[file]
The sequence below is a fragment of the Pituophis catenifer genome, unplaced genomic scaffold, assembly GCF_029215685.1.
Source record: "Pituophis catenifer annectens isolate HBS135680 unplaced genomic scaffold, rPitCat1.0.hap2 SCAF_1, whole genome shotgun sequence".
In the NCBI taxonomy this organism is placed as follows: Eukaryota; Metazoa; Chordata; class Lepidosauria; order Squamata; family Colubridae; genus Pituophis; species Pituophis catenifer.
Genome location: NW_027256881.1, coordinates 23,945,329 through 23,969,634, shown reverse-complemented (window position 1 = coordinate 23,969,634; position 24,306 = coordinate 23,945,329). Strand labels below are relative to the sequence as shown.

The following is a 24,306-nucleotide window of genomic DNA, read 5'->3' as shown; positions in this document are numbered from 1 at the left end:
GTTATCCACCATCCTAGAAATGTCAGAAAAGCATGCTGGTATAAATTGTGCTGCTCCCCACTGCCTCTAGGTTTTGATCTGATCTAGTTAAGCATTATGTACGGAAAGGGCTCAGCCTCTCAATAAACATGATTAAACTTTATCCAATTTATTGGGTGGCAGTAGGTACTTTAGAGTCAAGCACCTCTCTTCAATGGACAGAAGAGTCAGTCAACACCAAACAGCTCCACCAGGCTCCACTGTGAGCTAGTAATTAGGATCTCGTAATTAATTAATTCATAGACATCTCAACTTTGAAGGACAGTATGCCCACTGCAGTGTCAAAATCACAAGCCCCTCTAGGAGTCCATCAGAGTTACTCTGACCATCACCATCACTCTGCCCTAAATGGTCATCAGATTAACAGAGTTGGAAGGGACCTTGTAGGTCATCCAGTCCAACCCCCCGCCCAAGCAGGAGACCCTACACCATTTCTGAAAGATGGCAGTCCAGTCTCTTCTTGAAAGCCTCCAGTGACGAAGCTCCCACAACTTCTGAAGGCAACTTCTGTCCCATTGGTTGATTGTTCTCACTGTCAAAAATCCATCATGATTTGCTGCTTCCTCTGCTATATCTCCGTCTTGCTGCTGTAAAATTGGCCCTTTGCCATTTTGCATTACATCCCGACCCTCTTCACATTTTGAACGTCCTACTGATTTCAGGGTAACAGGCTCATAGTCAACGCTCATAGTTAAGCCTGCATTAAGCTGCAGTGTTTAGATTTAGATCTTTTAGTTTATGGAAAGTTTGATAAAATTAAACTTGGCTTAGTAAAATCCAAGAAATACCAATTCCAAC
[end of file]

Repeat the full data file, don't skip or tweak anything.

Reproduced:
The sequence below is a fragment of the Pituophis catenifer genome, unplaced genomic scaffold, assembly GCF_029215685.1.
Source record: "Pituophis catenifer annectens isolate HBS135680 unplaced genomic scaffold, rPitCat1.0.hap2 SCAF_1, whole genome shotgun sequence".
In the NCBI taxonomy this organism is placed as follows: Eukaryota; Metazoa; Chordata; class Lepidosauria; order Squamata; family Colubridae; genus Pituophis; species Pituophis catenifer.
Genome location: NW_027256881.1, coordinates 23,945,329 through 23,969,634, shown reverse-complemented (window position 1 = coordinate 23,969,634; position 24,306 = coordinate 23,945,329). Strand labels below are relative to the sequence as shown.

The following is a 24,306-nucleotide window of genomic DNA, read 5'->3' as shown; positions in this document are numbered from 1 at the left end:
GTTATCCACCATCCTAGAAATGTCAGAAAAGCATGCTGGTATAAATTGTGCTGCTCCCCACTGCCTCTAGGTTTTGATCTGATCTAGTTAAGCATTATGTACGGAAAGGGCTCAGCCTCTCAATAAACATGATTAAACTTTATCCAATTTATTGGGTGGCAGTAGGTACTTTAGAGTCAAGCACCTCTCTTCAATGGACAGAAGAGTCAGTCAACACCAAACAGCTCCACCAGGCTCCACTGTGAGCTAGTAATTAGGATCTCGTAATTAATTAATTCATAGACATCTCAACTTTGAAGGACAGTATGCCCACTGCAGTGTCAAAATCACAAGCCCCTCTAGGAGTCCATCAGAGTTACTCTGACCATCACCATCACTCTGCCCTAAATGGTCATCAGATTAACAGAGTTGGAAGGGACCTTGTAGGTCATCCAGTCCAACCCCCCGCCCAAGCAGGAGACCCTACACCATTTCTGAAAGATGGCAGTCCAGTCTCTTCTTGAAAGCCTCCAGTGACGAAGCTCCCACAACTTCTGAAGGCAACTTCTGTCCCATTGGTTGATTGTTCTCACTGTCAAAAATCCATCATGATTTGCTGCTTCCTCTGCTATATCTCCGTCTTGCTGCTGTAAAATTGGCCCTTTGCCATTTTGCATTACATCCCGACCCTCTTCACATTTTGAACGTCCTACTGATTTCAGGGTAACAGGCTCATAGTCAACGCTCATAGTTAAGCCTGCATTAAGCTGCAGTGTTTAGATTTAGATCTTTTAGTTTATGGAAAGTTTGATAAAATTAAACTTGGCTTAGTAAAATCCAAGAAATACCAATTCCAAC